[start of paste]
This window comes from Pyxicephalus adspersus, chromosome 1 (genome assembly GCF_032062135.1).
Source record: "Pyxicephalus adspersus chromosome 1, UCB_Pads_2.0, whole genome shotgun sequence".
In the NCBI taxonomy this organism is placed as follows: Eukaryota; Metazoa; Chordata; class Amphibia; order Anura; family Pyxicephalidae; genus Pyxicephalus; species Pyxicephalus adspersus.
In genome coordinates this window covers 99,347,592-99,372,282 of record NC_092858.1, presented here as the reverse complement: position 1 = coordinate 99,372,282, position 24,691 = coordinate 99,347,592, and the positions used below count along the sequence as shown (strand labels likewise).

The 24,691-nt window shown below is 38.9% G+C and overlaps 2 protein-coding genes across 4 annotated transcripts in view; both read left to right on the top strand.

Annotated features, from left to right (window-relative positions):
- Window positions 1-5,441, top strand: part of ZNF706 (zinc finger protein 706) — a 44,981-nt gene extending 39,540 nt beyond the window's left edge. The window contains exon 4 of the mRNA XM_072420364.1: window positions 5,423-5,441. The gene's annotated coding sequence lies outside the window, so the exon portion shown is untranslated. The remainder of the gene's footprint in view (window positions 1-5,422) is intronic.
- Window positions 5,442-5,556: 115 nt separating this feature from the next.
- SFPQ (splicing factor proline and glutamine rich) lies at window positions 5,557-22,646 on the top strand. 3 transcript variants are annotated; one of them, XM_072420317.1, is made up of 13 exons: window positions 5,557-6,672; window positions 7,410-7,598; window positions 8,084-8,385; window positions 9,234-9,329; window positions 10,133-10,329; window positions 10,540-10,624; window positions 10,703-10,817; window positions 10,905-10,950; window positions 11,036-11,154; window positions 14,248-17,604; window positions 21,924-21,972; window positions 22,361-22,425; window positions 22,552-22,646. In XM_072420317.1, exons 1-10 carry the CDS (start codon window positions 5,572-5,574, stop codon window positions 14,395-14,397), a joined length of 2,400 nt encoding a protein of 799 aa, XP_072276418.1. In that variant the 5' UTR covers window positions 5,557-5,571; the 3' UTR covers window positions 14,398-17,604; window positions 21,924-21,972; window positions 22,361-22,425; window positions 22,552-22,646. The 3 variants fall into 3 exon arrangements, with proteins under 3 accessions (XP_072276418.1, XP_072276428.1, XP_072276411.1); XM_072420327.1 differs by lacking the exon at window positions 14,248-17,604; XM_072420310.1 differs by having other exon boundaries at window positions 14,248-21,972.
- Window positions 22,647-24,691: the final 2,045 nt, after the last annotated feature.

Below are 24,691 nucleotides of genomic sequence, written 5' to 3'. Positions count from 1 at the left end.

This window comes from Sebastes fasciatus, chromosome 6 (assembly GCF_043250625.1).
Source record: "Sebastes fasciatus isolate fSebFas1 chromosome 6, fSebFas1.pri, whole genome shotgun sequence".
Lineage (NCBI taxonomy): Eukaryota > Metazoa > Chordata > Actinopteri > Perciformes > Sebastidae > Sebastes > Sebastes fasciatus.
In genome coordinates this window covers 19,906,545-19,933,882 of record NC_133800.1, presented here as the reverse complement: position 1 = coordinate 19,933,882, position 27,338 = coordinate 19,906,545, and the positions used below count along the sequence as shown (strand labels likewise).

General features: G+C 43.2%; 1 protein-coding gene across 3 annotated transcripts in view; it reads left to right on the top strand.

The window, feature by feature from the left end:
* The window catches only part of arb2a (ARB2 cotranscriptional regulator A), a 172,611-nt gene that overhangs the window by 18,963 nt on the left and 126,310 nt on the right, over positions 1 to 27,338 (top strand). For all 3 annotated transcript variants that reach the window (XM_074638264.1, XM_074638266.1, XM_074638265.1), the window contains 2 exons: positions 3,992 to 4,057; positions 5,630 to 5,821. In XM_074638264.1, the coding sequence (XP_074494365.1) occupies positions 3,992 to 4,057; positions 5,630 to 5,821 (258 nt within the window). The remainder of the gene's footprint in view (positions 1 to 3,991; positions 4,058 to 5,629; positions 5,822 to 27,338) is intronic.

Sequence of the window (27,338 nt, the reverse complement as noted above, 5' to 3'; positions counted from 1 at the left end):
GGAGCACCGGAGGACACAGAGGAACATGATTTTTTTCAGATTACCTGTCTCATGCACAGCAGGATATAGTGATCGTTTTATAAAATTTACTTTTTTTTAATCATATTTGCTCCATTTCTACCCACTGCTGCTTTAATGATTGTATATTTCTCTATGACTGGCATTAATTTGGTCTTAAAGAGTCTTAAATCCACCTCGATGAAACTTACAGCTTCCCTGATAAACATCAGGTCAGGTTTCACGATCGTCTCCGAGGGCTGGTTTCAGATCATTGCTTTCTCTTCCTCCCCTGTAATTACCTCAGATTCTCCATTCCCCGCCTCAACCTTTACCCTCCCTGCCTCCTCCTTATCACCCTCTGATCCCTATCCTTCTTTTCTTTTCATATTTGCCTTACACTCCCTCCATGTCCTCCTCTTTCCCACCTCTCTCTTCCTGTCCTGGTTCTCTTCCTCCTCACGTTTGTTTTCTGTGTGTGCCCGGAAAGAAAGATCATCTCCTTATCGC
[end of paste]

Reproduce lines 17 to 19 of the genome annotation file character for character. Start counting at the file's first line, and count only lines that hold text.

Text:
The window, feature by feature from the left end:
* The window catches only part of arb2a (ARB2 cotranscriptional regulator A), a 172,611-nt gene that overhangs the window by 18,963 nt on the left and 126,310 nt on the right, over positions 1 to 27,338 (top strand). For all 3 annotated transcript variants that reach the window (XM_074638264.1, XM_074638266.1, XM_074638265.1), the window contains 2 exons: positions 3,992 to 4,057; positions 5,630 to 5,821. In XM_074638264.1, the coding sequence (XP_074494365.1) occupies positions 3,992 to 4,057; positions 5,630 to 5,821 (258 nt within the window). The remainder of the gene's footprint in view (positions 1 to 3,991; positions 4,058 to 5,629; positions 5,822 to 27,338) is intronic.

Sequence of the window (27,338 nt, the reverse complement as noted above, 5' to 3'; positions counted from 1 at the left end):